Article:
Maybe I’ll write a full manuscript for Not In the Plans after all….

**Update (7/18/10): I have decided to flip Jackson and Savvy’s chapters.  Thank you to everyone who commented on this on Twitter, Facebook and here!  Also, a big thanks to Inside the Book for linking over to Not In the Plans.  Inside the Book has a tremendous book (on baseball, if you’re interested) and has been a huge supporter of my efforts on my other blog, It’s a Swing and a Miss.  Their post has driven over 500 unique visitors here in a 3-day period, many of whom have given me some great perspective as male readers.   

Check out more on Not In the Plans here and the first two chapters in their new order here.

Not in the Plans (Jackson Calhoun)

**Update: I checked my blog stats this morning and far more people have read Jackson’s story than Savvy’s.  Don’t get me wrong, I appreciate that you’re taking the time to read at all.  Really, thank you.  I just want to make sure you know that Savvy’s story is the chapter before Jackson’s.  Believe me, Jackson’s story will make more sense if you read Savvy’s first.  Just a suggestion though, you’re free to do as you wish.  🙂

Check out yesterday’s post before reading this one to get Chapter 1 from Savannah “Savvy” Davis’ point of view.  This is Chapter 2, which is from Jackson Calhoun’s point of view.

When Jackson awoke the next morning, he was prepared to roll over, stroke Savvy’s beautiful hair and apologize for overreacting the night before.  It wasn’t in his nature to hold a grudge.  When he turned, however, Savvy was nowhere to be found. 

Despite being an attorney, Savvy was one of the least confrontational people Jackson had ever met.  She had to play it tough to make it in the predominantly male legal world, but deep down, Jackson knew Savvy simply wanted everyone to like her. 

Savvy had never let him go to bed angry with her.  She always snuck in and quietly slipped into bed and cuddled up next to him.  It was her way of saying sorry.  She hated to fight, but she wasn’t very good at admitting fault either.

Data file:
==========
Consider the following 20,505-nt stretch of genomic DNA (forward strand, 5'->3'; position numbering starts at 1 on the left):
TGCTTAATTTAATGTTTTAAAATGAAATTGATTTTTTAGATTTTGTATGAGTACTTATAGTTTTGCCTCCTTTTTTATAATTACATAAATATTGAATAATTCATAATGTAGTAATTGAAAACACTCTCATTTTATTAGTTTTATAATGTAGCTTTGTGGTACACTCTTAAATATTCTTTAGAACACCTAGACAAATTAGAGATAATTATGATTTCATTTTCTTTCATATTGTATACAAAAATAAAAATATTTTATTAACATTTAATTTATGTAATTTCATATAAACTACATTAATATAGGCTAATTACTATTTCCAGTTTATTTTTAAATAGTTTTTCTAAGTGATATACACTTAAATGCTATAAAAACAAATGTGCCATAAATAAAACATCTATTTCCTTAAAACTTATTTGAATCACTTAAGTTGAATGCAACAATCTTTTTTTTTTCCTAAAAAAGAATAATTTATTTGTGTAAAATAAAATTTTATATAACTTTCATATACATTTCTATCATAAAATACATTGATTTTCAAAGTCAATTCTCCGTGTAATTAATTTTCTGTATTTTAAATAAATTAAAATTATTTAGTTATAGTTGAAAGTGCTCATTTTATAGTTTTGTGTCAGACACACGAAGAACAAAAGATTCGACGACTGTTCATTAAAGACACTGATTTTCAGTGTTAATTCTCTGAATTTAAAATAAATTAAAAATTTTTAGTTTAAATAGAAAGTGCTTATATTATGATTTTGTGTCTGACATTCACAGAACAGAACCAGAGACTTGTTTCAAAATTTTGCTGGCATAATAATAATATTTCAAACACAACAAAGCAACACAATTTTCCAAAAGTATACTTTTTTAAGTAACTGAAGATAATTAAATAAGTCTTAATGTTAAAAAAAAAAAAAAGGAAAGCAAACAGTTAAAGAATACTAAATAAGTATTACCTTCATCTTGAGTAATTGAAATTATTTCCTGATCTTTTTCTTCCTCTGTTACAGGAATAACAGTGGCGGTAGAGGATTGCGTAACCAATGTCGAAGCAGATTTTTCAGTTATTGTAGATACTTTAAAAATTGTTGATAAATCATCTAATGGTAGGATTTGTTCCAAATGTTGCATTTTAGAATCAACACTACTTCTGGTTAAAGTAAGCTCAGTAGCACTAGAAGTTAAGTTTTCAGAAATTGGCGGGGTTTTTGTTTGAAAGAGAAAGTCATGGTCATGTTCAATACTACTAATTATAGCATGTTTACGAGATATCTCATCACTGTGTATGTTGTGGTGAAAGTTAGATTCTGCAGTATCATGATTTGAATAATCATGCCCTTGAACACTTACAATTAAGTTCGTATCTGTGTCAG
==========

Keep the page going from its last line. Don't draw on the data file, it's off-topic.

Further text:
Jackson felt his muscles tighten and his fists clinching under the thin cotton sheet.  If Savvy was ok with him going to bed angry, did she care what he thought at all anymore?

Jackson ripped back the sheets went about getting ready for work.  As a manager for his father’s construction business, he awoke a couple of hours before Savvy every morning.  With her long hours, he was often frustrated at their tendency to pass like ships in the night.  This morning he was thankful for it.

Jackson slipped past Savvy on the couch and crossed the condo to the front door.  Savvy wouldn’t be awakened by the alarm all the way in there on the couch.  He should probably wake her so she could move to the bed for a couple of hours or at least move the alarm into the living room.  She’d be furious if she slept in and missed the opportunity to bill some hours at the firm.  With that in mind, and the need to teach her a little lesson, he took extra care to quietly maneuver out the front door. Continue reading “Not in the Plans (Jackson Calhoun)”